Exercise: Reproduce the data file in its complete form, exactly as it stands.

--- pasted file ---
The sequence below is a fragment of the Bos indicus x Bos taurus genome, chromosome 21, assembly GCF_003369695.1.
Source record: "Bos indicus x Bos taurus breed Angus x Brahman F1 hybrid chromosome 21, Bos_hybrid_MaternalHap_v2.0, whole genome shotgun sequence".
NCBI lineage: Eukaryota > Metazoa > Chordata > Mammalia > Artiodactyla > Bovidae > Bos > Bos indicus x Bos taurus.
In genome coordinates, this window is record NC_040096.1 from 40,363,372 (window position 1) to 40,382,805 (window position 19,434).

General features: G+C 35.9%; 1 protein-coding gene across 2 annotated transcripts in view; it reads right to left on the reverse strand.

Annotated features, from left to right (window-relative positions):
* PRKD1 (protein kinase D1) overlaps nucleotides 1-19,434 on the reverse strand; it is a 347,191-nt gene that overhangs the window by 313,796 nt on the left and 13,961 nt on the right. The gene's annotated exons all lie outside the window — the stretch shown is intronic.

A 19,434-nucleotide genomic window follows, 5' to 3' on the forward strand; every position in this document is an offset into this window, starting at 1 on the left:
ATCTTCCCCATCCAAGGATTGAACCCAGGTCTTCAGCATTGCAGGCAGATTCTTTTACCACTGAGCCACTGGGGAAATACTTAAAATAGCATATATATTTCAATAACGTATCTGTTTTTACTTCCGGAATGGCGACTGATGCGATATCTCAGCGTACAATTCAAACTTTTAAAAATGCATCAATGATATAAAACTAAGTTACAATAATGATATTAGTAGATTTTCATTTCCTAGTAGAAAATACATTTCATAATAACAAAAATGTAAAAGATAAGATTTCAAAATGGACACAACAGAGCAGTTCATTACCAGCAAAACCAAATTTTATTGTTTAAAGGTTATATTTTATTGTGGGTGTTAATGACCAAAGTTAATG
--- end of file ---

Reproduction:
The sequence below is a fragment of the Bos indicus x Bos taurus genome, chromosome 21, assembly GCF_003369695.1.
Source record: "Bos indicus x Bos taurus breed Angus x Brahman F1 hybrid chromosome 21, Bos_hybrid_MaternalHap_v2.0, whole genome shotgun sequence".
NCBI lineage: Eukaryota > Metazoa > Chordata > Mammalia > Artiodactyla > Bovidae > Bos > Bos indicus x Bos taurus.
In genome coordinates, this window is record NC_040096.1 from 40,363,372 (window position 1) to 40,382,805 (window position 19,434).

General features: G+C 35.9%; 1 protein-coding gene across 2 annotated transcripts in view; it reads right to left on the reverse strand.

Annotated features, from left to right (window-relative positions):
* PRKD1 (protein kinase D1) overlaps nucleotides 1-19,434 on the reverse strand; it is a 347,191-nt gene that overhangs the window by 313,796 nt on the left and 13,961 nt on the right. The gene's annotated exons all lie outside the window — the stretch shown is intronic.

A 19,434-nucleotide genomic window follows, 5' to 3' on the forward strand; every position in this document is an offset into this window, starting at 1 on the left:
ATCTTCCCCATCCAAGGATTGAACCCAGGTCTTCAGCATTGCAGGCAGATTCTTTTACCACTGAGCCACTGGGGAAATACTTAAAATAGCATATATATTTCAATAACGTATCTGTTTTTACTTCCGGAATGGCGACTGATGCGATATCTCAGCGTACAATTCAAACTTTTAAAAATGCATCAATGATATAAAACTAAGTTACAATAATGATATTAGTAGATTTTCATTTCCTAGTAGAAAATACATTTCATAATAACAAAAATGTAAAAGATAAGATTTCAAAATGGACACAACAGAGCAGTTCATTACCAGCAAAACCAAATTTTATTGTTTAAAGGTTATATTTTATTGTGGGTGTTAATGACCAAAGTTAATG